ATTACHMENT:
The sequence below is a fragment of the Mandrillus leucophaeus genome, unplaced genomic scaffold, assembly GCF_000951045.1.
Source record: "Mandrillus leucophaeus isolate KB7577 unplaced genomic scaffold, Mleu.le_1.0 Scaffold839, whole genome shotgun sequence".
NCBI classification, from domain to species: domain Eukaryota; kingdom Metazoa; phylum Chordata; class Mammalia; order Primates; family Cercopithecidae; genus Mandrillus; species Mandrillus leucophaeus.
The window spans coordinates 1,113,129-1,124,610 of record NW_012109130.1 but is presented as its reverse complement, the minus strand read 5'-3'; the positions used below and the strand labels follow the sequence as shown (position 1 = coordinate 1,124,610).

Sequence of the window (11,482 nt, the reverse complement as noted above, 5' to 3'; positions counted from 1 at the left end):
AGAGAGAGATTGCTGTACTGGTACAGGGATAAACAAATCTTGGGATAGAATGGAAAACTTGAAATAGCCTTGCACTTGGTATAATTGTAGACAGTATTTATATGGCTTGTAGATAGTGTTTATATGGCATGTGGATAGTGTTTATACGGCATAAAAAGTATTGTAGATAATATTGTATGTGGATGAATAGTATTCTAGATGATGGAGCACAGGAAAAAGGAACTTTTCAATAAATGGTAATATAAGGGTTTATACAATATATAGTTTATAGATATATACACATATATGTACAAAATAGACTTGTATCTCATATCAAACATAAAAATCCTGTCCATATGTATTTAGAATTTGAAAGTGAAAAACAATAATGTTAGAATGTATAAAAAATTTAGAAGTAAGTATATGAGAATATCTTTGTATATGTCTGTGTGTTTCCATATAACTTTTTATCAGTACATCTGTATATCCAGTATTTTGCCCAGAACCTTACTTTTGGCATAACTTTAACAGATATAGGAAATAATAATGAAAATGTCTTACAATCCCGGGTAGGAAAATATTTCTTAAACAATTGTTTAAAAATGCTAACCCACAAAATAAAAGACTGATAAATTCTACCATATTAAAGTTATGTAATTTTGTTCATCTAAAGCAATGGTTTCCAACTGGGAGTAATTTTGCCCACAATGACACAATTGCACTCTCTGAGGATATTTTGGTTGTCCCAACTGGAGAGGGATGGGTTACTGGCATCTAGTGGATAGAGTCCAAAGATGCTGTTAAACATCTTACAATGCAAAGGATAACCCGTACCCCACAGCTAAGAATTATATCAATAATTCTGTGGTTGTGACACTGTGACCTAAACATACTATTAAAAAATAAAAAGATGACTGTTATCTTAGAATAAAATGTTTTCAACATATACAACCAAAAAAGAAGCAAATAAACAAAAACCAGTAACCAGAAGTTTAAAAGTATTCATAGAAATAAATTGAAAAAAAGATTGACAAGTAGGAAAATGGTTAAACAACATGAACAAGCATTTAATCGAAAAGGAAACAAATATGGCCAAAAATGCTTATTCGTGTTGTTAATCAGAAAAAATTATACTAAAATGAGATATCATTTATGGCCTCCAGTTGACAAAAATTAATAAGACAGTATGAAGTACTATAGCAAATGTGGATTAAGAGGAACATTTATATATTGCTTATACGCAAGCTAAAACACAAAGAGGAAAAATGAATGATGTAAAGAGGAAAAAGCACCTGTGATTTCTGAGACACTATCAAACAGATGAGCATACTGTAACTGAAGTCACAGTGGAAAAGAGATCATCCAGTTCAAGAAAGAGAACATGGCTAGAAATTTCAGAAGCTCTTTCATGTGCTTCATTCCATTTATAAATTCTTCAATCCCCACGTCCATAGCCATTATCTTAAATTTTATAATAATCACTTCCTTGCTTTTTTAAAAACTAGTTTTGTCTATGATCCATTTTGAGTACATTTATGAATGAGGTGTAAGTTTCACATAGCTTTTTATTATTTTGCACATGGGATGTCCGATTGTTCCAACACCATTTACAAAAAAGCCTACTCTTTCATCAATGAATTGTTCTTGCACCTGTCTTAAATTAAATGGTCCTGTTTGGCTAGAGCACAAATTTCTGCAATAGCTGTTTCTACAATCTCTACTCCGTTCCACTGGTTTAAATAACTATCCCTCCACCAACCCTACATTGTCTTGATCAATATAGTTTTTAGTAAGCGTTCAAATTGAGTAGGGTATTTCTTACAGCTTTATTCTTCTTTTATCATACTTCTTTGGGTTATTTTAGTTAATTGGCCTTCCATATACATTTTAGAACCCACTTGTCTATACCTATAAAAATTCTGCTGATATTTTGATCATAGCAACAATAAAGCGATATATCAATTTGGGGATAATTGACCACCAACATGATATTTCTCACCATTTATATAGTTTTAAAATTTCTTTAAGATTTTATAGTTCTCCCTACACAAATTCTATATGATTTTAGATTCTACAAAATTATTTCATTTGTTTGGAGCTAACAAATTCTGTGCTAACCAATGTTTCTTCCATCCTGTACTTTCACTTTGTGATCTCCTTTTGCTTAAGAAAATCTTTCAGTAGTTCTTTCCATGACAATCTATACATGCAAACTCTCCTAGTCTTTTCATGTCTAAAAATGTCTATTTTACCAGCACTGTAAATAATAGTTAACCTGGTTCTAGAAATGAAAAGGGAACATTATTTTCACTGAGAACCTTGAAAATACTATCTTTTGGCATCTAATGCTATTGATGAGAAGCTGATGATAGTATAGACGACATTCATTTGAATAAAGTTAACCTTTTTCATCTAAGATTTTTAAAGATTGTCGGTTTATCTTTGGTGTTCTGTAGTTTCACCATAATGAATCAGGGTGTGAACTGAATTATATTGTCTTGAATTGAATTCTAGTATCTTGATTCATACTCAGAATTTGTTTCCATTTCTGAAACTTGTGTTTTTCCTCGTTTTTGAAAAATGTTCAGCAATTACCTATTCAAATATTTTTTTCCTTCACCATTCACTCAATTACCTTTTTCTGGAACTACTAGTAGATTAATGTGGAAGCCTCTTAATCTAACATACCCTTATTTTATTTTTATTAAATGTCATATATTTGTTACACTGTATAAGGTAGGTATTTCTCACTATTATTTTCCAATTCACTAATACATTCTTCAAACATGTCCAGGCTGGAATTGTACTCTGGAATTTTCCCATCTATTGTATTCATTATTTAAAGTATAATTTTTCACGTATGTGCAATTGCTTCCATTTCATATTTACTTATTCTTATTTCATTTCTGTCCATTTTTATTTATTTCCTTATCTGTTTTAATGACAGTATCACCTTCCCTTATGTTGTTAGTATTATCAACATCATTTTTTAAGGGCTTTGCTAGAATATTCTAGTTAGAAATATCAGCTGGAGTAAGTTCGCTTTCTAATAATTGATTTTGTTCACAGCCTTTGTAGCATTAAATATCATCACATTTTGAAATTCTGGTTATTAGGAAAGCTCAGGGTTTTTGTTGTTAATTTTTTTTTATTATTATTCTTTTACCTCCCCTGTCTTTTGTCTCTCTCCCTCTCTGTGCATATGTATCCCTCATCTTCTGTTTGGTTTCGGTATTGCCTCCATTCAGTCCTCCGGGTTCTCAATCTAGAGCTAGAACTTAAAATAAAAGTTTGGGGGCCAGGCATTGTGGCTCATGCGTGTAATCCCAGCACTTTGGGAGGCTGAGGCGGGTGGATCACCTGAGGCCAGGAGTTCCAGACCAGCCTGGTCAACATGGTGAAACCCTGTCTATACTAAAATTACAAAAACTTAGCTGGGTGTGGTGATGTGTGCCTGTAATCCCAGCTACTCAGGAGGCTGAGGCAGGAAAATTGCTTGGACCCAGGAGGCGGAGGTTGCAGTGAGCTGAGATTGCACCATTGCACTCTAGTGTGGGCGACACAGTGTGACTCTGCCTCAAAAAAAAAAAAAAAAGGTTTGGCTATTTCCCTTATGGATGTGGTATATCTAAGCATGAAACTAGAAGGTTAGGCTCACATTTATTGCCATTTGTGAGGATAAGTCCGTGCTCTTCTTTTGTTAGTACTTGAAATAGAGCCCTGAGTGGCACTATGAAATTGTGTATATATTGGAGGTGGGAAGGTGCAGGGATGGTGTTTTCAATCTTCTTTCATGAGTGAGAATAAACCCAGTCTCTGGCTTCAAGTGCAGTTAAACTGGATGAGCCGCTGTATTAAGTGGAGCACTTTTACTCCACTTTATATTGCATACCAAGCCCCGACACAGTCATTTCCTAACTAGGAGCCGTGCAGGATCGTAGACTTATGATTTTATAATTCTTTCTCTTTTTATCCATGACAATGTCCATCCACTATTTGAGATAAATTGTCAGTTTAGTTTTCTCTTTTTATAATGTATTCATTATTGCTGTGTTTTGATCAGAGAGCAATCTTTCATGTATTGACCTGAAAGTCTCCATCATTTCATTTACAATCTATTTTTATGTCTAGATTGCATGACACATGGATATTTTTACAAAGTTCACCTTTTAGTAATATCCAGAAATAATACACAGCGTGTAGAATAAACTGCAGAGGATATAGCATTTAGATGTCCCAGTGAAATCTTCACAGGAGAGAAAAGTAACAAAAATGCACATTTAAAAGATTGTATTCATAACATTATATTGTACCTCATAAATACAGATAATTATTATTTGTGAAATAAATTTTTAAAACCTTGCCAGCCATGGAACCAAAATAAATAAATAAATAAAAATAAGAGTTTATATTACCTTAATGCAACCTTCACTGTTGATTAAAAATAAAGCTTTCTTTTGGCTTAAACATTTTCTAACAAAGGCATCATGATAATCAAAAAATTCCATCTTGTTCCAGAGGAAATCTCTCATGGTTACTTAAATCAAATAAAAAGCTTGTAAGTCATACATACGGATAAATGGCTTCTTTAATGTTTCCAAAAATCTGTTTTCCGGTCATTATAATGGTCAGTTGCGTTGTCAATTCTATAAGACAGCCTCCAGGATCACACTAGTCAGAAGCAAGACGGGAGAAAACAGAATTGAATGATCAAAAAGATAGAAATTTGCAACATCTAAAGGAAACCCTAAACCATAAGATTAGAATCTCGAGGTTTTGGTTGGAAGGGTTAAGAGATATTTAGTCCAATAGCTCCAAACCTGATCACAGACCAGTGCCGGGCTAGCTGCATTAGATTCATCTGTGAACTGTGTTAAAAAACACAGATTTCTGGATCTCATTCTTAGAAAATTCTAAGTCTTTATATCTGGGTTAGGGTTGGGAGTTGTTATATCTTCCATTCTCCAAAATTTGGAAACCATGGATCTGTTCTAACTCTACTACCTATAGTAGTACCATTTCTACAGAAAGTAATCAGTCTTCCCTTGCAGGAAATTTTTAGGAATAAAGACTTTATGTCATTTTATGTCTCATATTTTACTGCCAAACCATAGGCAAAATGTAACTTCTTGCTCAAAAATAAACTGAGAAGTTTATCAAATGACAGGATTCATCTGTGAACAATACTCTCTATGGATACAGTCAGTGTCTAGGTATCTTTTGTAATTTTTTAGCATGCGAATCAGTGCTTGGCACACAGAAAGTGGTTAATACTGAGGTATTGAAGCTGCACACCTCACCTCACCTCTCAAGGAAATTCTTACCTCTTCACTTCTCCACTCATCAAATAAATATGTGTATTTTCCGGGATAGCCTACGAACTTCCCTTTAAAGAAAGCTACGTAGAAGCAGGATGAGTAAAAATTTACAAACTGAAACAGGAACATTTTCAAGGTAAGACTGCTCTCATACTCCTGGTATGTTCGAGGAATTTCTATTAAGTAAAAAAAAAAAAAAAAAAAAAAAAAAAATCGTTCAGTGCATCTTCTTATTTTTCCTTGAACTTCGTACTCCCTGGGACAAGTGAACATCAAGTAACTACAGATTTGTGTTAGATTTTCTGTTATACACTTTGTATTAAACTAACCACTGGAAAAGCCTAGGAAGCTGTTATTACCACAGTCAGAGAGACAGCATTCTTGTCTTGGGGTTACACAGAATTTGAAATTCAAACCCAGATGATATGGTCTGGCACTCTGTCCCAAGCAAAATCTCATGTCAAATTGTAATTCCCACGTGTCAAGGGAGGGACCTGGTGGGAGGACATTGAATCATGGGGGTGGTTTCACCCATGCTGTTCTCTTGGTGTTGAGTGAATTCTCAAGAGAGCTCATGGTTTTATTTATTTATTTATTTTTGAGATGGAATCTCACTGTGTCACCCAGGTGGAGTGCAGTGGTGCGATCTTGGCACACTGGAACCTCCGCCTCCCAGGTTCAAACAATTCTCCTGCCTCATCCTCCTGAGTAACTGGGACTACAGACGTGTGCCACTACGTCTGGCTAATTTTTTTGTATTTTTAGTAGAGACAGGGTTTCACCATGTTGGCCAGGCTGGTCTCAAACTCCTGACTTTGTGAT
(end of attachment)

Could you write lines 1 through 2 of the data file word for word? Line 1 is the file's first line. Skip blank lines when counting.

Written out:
The sequence below is a fragment of the Mandrillus leucophaeus genome, unplaced genomic scaffold, assembly GCF_000951045.1.
Source record: "Mandrillus leucophaeus isolate KB7577 unplaced genomic scaffold, Mleu.le_1.0 Scaffold839, whole genome shotgun sequence".